Chad Jenkins. Todd Redmond. Neil Wagner. Josh Thole. Ryan Goins. Munenori Kawasaki. Anthony Gose. Kevin Pillar. Moises Sierra.
No matter what you think of the individual players, the fact that all of those names currently occupy the same Major League Baseball active roster is astonishing. This wasn’t how it was drawn up. Not even close.
The Toronto Blue Jays have had to reach very deep on their depth chart this season. It’s been ugly at times, and the Buffalo Bisons likely don’t appreciate it in the midst of a playoff push in the International League. But it is what it is, and the Jays have been hammered with injuries throughout the year.
If it all feels oddly familiar, it should, because it’s not really a one-year blip. In fact, you could go so far as to call it a systemic issue since 2011.
That’s because, for the third straight season, the Jays are leading the league in number of pitchers used. It’s also the third straight season where they’re within spitting distance of the leaders for total players used.
|Year||Most Plrs||#||Jays Plrs||Most Pitch||#|
Fingers could certainly be pointed at a number of different culprits. The training staff, the pitching coach, and a lack of major league-ready talent in the organization could all be behind the trend. Regardless of the cause, it’s readily evident that the Jays have some sort of issue keeping players on the field for extended periods of time.
It’s pretty damn unlikely that an extreme performance three years in a row is simple variance (and this is backed up by the fact that, looking at the past 10 years, teams tend to repeat on the leaderboards, though none have three-peated as “champion of depth testing” like the Jays are vying to do).
What’s concerning, too, is that it’s not a matter of the league becoming more injury prone. The following graph charts the Jays’ total player usage against the league average since 2004. Notice how the Jays have spiked without an accompanying spike in the league rate of player usage.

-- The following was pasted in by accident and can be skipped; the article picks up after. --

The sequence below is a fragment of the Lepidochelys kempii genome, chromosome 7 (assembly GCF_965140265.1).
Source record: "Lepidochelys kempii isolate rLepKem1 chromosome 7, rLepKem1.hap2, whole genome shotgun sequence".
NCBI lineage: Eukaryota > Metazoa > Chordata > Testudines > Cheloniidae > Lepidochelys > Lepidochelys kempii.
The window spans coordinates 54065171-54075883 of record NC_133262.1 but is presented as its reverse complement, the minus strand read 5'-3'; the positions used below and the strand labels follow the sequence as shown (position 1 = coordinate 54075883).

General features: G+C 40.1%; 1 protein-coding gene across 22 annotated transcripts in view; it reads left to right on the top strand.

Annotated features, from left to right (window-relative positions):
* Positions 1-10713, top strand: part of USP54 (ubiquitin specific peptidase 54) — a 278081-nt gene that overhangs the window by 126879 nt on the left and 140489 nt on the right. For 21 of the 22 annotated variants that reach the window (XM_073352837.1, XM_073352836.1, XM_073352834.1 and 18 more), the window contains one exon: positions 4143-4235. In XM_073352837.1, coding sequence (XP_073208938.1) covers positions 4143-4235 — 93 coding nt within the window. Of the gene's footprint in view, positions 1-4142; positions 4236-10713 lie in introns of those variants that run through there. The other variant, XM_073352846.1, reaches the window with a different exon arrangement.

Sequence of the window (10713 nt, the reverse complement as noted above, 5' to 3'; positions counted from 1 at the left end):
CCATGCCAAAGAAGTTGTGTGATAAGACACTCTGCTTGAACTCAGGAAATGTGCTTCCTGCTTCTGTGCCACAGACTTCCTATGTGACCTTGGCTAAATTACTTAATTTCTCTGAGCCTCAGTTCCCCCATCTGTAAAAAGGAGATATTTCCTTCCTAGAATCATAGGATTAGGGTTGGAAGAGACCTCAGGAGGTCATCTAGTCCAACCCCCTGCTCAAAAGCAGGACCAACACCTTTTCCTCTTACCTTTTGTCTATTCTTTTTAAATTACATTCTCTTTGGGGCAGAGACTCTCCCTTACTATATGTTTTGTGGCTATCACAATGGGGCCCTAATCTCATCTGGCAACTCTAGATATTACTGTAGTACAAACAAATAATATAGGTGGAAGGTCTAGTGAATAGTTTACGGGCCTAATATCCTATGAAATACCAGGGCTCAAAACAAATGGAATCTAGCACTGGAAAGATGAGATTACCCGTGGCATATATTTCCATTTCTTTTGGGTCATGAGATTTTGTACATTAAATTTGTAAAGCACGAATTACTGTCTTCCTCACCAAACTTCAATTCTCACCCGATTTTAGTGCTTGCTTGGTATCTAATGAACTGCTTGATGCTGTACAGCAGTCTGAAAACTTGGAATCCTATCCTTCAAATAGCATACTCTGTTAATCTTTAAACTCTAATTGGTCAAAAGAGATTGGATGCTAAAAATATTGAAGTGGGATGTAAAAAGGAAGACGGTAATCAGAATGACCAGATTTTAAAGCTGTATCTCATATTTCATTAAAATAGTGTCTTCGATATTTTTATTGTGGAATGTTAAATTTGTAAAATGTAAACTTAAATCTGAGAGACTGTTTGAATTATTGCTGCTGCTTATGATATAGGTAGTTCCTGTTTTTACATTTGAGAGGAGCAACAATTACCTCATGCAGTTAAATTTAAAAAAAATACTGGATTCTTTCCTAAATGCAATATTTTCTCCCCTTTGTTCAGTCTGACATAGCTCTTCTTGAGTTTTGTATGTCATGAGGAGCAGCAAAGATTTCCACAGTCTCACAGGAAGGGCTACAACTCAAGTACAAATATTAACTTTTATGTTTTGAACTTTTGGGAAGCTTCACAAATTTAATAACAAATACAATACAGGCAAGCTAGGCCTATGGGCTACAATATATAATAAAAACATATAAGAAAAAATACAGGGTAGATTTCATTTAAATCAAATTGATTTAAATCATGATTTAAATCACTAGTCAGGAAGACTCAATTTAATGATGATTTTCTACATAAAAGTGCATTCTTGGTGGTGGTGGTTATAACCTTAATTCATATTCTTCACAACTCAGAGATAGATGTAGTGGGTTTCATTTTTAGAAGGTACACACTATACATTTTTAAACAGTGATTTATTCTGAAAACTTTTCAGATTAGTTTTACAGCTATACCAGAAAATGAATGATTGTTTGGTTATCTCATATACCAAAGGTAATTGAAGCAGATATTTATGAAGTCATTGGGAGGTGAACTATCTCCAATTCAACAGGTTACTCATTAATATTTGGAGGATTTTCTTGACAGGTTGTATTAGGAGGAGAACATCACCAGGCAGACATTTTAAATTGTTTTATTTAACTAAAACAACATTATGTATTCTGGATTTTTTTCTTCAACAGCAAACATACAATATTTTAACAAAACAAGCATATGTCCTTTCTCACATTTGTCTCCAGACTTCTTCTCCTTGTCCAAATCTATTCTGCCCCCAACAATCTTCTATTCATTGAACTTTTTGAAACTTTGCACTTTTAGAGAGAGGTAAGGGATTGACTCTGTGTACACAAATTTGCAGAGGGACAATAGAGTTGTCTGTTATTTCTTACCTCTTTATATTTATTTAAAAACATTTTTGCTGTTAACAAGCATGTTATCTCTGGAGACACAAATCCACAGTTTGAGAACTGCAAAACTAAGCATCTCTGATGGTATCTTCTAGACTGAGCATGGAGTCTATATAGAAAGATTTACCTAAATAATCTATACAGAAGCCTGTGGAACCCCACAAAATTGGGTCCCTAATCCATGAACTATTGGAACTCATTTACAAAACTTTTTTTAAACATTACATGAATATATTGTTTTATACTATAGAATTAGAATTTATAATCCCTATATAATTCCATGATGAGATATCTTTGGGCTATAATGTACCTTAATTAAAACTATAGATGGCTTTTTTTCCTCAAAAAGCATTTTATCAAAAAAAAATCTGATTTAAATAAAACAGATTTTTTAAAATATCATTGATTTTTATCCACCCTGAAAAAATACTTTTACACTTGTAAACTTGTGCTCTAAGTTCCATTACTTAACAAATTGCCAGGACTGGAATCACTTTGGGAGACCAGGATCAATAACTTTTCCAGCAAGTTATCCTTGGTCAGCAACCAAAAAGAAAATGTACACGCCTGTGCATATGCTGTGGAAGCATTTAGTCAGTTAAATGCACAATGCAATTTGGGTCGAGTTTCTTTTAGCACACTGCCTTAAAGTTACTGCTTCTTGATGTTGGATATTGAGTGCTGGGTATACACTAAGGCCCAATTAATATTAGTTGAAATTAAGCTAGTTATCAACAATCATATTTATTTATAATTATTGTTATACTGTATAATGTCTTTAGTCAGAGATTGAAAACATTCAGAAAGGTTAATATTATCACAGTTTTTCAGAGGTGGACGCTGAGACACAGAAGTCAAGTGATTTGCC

To reiterate, the Jays have had a major spike in the number of players used while the league average has held steady, and it’s something new since 2011.
It’s worth repeating that this might not entirely be due to injuries. A team could conceivably go through a large number of players if its crop of “replacement players” were either very poor or very interchangeable. However, the Jays were sixth in total disabled list days in 2012, and sixth in average days lost from 2010 to 2012. While the data is incomplete for 2013, your memory should serve as a fine ledger for this year’s DL situation. The bulk of this heavy player usage appears to come from injuries.
And it’s clearly an issue. It’s damn near impossible to effectively plot out a season if injuries are not surprises but rather expected bumps in the road. The Jays have had to go 50 players deep on their depth chart for three straight years, essentially deploying a full Triple-A team each year. Most teams use their whole 40-man roster, sure, but the Jays have essentially needed to add 10 bodies to their 40-man each season just to get by.
For all the talk that comes from the organization about the value of waiver claims and organizational depth, it doesn’t appear to have helped much. Perhaps the situation would be worse without the likes of Chien Ming-Wang and Ramon Ortiz and Thad Weber eating a few innings, but it’s hard to imagine how.
Of course, it’s difficult to just invest against injury via depth. Cash spent on reserves is cash that most people would argue is better invested in the players expected to play. And while the organizational depth was being heralded in recent years, before it got to the point of being ready as a stash of reserves, the depth took a hit to bolster the main roster.
It’s difficult, too, to suggest how to fix it. The turf at Rogers Centre is probably to blame for some of the more minor injuries that occur to position players, but it’s not as if it can be ripped up and replaced – and if it were the primary cause, why the spike in roster depletion starting in 2011, and not 2010 when FieldTurf was changed to AstroTurf Gameday Grass, whatever the hell that means?
It would be nice if there were a simple answer. The smart assumption is that the organization is acutely aware of the issue and working to fix it. But as 2013 has hammered home, the best laid plans often go astray. It’s likely the organization will trumpet some sort of fix to the issue this offseason, and it’s probably also likely that the number of players used will decline in 2014, because how could it not.
And hey, in the meantime, there’s something to root for. 2013 Toronto Blue Jays: We have the most major leaguers in the narrowest definition of the term.